Judging from the May sales in New York, Andy Warhol would seem like a safe place to put money if you’re interested in treating art as an asset class. Reuters has this brief story about Frederico Moccia, a banker with a $600 million fund of funds that also operated an art fund that was invested in Warhol prints.
Moccia was planning to relocate to Singapore when the financial crisis hit. In a panic, all assets correlate which left Moccia no shelter from the maelstrom of redemption requests:
To make matters worse, Moccia’s much-vaunted art fund was also frozen after he fell victim to one of the oldest and riskiest strategies — putting all his eggs in one basket.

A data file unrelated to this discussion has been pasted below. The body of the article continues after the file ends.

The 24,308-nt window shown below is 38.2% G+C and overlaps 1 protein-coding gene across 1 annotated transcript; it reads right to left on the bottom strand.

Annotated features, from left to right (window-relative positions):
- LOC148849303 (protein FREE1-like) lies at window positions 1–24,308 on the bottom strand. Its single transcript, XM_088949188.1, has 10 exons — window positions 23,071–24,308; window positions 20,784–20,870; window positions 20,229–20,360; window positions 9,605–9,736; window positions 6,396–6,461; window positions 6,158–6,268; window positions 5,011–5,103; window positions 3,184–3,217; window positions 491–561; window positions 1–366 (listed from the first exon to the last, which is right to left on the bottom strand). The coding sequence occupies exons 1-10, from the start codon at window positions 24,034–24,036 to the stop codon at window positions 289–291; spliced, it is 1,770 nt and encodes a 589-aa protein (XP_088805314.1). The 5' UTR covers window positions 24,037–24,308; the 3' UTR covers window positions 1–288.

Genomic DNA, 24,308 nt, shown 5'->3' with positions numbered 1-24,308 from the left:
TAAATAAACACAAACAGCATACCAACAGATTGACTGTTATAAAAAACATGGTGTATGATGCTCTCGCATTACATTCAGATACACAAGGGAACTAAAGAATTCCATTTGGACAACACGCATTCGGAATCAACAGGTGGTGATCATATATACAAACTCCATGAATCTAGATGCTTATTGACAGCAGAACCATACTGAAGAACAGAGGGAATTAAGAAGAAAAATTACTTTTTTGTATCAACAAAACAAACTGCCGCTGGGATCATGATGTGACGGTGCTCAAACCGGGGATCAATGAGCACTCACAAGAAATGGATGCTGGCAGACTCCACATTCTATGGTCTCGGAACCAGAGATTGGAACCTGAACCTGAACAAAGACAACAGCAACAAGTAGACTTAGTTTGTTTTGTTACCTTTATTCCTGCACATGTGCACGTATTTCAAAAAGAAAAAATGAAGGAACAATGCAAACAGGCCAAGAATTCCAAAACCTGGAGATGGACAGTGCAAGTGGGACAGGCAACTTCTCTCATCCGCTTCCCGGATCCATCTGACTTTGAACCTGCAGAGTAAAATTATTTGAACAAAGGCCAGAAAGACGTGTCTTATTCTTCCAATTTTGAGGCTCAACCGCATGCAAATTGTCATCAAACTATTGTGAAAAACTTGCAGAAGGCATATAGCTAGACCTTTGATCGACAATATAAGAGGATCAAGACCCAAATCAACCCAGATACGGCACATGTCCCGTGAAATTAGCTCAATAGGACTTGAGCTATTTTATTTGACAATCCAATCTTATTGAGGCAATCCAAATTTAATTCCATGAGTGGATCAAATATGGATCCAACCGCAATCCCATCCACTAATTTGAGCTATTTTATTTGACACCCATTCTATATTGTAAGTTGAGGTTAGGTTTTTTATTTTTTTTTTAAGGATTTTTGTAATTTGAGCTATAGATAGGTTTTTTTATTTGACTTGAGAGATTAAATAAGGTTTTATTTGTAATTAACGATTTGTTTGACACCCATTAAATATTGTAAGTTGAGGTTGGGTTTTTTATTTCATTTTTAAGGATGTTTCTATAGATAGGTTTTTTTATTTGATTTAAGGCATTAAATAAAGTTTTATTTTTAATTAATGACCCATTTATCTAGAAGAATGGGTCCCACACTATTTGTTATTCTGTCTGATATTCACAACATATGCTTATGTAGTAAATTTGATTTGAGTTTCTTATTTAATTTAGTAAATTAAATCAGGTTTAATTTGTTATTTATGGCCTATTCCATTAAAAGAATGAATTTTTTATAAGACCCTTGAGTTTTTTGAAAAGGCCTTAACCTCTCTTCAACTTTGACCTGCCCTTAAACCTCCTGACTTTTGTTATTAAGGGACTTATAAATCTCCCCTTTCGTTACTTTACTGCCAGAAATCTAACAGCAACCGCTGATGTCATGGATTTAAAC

Moccia had stockpiled work by “Pope of Pop” after he saw the value of a Marilyn Monroe print shoot from $1,000 to $200,000 in the space of a generation.
But his decision to buy into just one artist – even a “blue-chip” one like Warhol – perplexed some experts.
“Andy Warhol prints? That’s an area we would never touch,” said Constanze Kubern, who manages Castlestone Management’s art fund.
Such popular prints were among the worst hit when the crisis swept through the art market as they lacked the one-of-a-kind appeal of a single canvas. Warhol repeated silkscreen prints of the same celebrity in a series of garish colours.